June 25, 2018
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What home and business owners need to know about insurance

By Russ Van Arsdale, Executive Director, Northeast CONTACT

For anyone who suffered serious damage from Superstorm Sandy, the following will sound like the advice to close the barn door after the horse escapes.

However, we are subject to serious storms at any time of year in Maine. So, it makes sense to heed the advice that both consumer groups and state officials gave recently and know what your homeowners’ or renter’s insurance covers before you need to file a claim.

The Consumer Federation of America has a detailed checklist that’s worth every homeowner’s time to review. Once you’ve navigated to the website ( www.consumerfed.org), look under “latest news” for the item titled “Seven Things All Homeowners Should Know About Their Home Insurance Policies.”

Here are a few of the highlights:

• Most insurers do not cover losses from earthquakes, floods or landslides. The website has links to determine if you live in a high-risk area.

• Most policies have two separate deductibles: a flat dollar deductible (usually $500 or $1,000) and a percentage of value deductible, which applies on specific damages, such as windstorms. Since coverage can vary depending on the weather event, you may be stuck with heavier out-of-pocket costs than you expected.

• Watch out for hidden clauses, such as anti-concurrent-causation clauses. If a hurricane causes wind damage and later there’s a storm surge, you may not be covered at all unless you’ve bought flood insurance. Ask your agent if your policy has an ACC clause, and get in writing what happens if two events occur at about the same time.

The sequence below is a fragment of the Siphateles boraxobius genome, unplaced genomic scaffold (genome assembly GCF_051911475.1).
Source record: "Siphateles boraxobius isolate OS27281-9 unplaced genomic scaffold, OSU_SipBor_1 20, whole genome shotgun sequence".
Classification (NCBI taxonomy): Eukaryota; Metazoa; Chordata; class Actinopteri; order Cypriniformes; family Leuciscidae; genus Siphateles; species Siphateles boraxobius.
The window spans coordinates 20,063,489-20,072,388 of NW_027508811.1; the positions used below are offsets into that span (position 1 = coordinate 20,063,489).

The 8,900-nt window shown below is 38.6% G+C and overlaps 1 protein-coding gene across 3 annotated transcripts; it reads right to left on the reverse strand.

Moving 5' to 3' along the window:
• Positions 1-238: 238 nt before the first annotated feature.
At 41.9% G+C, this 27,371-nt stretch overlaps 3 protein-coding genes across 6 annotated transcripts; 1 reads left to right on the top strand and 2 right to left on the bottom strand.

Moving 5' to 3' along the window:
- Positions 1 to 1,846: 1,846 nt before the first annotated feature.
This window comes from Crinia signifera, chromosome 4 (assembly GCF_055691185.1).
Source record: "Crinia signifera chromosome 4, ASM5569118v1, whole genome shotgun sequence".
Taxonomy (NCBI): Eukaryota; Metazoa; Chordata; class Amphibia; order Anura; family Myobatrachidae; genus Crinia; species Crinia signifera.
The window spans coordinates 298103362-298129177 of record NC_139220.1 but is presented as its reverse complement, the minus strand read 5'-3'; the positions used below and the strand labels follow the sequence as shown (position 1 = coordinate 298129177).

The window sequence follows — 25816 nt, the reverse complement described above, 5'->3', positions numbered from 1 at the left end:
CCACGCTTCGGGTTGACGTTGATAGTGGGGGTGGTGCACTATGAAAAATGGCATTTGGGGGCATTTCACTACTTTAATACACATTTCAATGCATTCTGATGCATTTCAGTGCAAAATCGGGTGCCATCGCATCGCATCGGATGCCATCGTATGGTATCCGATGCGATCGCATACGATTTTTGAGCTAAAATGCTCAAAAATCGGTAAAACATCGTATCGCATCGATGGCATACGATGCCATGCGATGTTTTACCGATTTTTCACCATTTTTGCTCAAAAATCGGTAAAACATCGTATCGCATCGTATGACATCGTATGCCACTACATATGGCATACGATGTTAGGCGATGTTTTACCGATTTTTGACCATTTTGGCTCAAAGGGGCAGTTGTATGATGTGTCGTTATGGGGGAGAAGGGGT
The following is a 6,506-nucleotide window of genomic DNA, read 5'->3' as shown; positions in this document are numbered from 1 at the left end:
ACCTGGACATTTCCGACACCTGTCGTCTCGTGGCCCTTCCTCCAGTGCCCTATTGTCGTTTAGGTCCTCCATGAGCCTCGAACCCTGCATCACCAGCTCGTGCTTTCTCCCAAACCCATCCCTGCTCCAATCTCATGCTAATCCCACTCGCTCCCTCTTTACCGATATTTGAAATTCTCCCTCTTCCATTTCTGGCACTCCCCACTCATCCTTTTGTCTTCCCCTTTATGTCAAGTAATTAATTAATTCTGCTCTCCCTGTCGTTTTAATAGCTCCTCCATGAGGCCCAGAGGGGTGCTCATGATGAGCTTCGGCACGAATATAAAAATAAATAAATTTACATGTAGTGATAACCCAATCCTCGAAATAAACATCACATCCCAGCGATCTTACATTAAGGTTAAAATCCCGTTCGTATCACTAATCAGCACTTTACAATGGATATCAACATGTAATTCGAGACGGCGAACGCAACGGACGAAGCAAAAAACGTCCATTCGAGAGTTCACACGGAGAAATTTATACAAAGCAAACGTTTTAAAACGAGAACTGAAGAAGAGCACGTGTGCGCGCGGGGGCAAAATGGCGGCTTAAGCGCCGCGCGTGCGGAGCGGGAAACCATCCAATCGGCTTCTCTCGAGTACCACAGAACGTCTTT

• “Replacement cost” may not be the true cost of rebuilding. If many homes in an area are damaged, costs may be driven up by high demand. Your replacement cost (less your deductible) might apply in the best of times but not when everyone else is scrambling to make repairs as well.

• When possible, choose “all risks” coverage rather than a policy with “named items”; the former is much more complete. Added coverage for mold damage and replacement of high-value items may also be worthwhile.

• Some policies don’t cover the extra costs of meeting new building code requirements. Such coverage is generally inexpensive and worth having.

An earlier column dealt with filing claims (see BDN, Nov. 5, 2012). People at the Maine Bureau of Insurance can also help. Reach them on the Web at www.maine.gov/insurance; by calling 800-300-5000 in state; or by writing to Bureau of Insurance, 34 State House Station, Augusta, ME 04333.

If you have a business that’s shut down for reasons stated in your policy — such as hail or fire — there’s coverage available for business interruption. There’s usually a waiting period for a payout, which serves as the deductible.

Consumer Forum is a collaboration of the Bangor Daily News and Northeast CONTACT, Maine’s all-volunteer, nonprofit consumer organization. For assistance with consumer-related issues, including consumer fraud and identity theft, or for information, write Consumer Forum, P.O. Box 486, Brewer 04412, visit http://necontact.wordpress.com or email contacexdir@live.com.

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